By Ashley Lopez
Florida Center for Investigative Reporting
The Florida Department of Children and Families (DCF) is in hot water, again. A grand jury scolded the agency this week for under-reporting child deaths in the state related to abuse or neglect.
Earlier this year, The Miami Herald published its “Innocents Lost” series, an exhaustive investigation into the state’s troubled child welfare system. The project chronicled 477 deaths that happened under DCF’s watch since 2008.
Among other revelations included in the series, reporters later found their investigation spurred some changes at a particular branch of the state agency. According to the Herald, “records show, child abuse investigators in the Southeast Region’s five counties ceased filing child death incident reports, which are required by DCF policies.” The agency branch began hiding a paper trial of 30 children’s deaths when the Herald started reporting on the agency’s failures to prevent hundreds of deaths of children it was monitoring.
Following this recent revelation—as well as the investigation published earlier this year– a grand jury blasted the agency.
A Miami-Dade grand jury accused state child welfare administrators Tuesday of “intentionally and deliberately” manipulating the investigation of child deaths because of abuse and neglect — making it appear that fewer children were dying across the state.
In a 30-page report that explores whether the Department of Children & Families has improved since the shocking 2011 death of 10-year-old Nubia Barahona, grand jurors found much that pleased them. But they also scolded the agency for what they described as a systematic attempt to conceal the true number of children whose lives are cut short by abuse or neglect.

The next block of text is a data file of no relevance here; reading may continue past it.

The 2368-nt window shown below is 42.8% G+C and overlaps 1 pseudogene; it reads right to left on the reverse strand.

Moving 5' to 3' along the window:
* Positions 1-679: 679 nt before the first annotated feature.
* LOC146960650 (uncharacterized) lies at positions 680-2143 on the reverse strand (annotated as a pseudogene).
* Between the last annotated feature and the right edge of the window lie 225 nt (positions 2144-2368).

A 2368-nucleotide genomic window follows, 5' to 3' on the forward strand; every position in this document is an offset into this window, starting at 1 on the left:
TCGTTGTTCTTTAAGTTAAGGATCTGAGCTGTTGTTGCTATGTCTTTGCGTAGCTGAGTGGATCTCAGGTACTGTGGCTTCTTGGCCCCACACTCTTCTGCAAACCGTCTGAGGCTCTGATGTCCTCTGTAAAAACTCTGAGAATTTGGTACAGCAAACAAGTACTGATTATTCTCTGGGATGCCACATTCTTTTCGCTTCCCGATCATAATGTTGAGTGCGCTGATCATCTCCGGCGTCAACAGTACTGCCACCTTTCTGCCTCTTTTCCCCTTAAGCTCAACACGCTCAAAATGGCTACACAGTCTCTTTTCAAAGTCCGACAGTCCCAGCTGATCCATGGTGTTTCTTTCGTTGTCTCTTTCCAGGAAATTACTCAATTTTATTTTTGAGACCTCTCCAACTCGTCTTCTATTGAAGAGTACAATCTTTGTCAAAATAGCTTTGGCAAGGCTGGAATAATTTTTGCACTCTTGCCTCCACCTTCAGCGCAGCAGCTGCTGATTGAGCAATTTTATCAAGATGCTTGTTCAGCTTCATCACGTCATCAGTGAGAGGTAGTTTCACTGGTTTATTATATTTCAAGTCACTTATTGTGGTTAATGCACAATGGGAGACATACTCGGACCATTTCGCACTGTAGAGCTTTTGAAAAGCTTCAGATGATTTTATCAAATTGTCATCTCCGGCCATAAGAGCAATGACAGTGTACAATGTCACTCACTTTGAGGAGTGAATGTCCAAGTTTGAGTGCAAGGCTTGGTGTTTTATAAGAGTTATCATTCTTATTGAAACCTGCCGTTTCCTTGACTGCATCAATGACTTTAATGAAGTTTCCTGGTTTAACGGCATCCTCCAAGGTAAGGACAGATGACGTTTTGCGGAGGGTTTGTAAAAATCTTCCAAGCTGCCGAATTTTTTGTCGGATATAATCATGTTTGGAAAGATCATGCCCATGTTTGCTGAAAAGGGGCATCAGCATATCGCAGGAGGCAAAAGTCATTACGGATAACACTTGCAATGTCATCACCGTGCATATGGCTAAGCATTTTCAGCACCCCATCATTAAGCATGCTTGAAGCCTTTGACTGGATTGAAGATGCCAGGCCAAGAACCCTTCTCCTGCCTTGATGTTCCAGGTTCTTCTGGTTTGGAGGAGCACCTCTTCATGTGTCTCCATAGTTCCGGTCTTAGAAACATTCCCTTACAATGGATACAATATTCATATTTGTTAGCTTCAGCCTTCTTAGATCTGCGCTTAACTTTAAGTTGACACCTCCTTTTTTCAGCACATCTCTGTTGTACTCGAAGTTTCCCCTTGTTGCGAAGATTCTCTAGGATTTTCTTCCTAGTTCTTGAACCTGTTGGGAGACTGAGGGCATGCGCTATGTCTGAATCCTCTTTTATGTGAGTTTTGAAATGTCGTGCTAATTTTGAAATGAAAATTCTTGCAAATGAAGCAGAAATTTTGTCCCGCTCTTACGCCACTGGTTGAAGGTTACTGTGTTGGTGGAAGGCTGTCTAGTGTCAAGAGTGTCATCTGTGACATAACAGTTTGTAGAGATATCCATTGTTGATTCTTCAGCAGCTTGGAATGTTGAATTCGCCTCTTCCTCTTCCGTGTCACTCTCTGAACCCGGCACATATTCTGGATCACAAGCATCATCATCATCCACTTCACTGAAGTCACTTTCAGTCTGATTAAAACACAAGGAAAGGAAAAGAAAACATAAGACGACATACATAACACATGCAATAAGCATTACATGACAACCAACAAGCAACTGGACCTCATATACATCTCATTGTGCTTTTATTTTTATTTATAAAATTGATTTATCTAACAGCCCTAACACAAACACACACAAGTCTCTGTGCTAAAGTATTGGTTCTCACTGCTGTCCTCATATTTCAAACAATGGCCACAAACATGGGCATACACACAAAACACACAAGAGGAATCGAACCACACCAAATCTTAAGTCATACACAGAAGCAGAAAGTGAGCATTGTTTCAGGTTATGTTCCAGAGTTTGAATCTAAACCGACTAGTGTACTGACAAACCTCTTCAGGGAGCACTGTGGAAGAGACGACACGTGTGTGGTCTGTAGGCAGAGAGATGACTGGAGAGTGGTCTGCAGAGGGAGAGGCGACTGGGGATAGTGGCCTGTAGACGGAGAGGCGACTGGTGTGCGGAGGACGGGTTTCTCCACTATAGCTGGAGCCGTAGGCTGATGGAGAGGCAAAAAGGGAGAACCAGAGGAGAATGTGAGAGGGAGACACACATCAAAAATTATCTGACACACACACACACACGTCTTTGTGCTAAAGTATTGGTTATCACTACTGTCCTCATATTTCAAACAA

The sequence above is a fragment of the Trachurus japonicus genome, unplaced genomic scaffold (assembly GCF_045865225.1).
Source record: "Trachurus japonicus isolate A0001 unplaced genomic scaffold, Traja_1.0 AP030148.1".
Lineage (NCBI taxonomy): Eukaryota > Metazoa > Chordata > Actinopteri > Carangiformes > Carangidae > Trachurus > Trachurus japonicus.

“I thank the members of the grand jury for their comprehensive look at Florida’s child welfare system,” said Mike Carroll, the agency’s interim secretary. “It is clear from their thoughtful recommendations that they understand the challenges in the work we do, and it’s also clear they recognize our commitment to continuing to improve so we can better protect Florida’s children.”
Besides a grand jury investigation, the Herald’s reporting also spurred a website tracking child abuse deaths in the state.
According to the Associated Press:
State child welfare officials have launched a website aimed at improving transparency around child abuse deaths. The site was mandated by the Legislature.
The Department of Children and Families said Wednesday the public site contains information on child fatalities reported to the Florida Abuse Hotline alleged to be a result of abuse or neglect.
The agency says the website exceeds the new data requirement to publish basic information set by the Legislature. The website sorts data by county, child’s age and prior history.
The site features 2014 data but DCF is working to include the past five years by this fall.
Gov. Rick Scott also signed a bill this week reforming the state’s child welfare program. The new law reforms old state policies that used to favor parental-rights over the general welfare of neglected and abused children, among other things.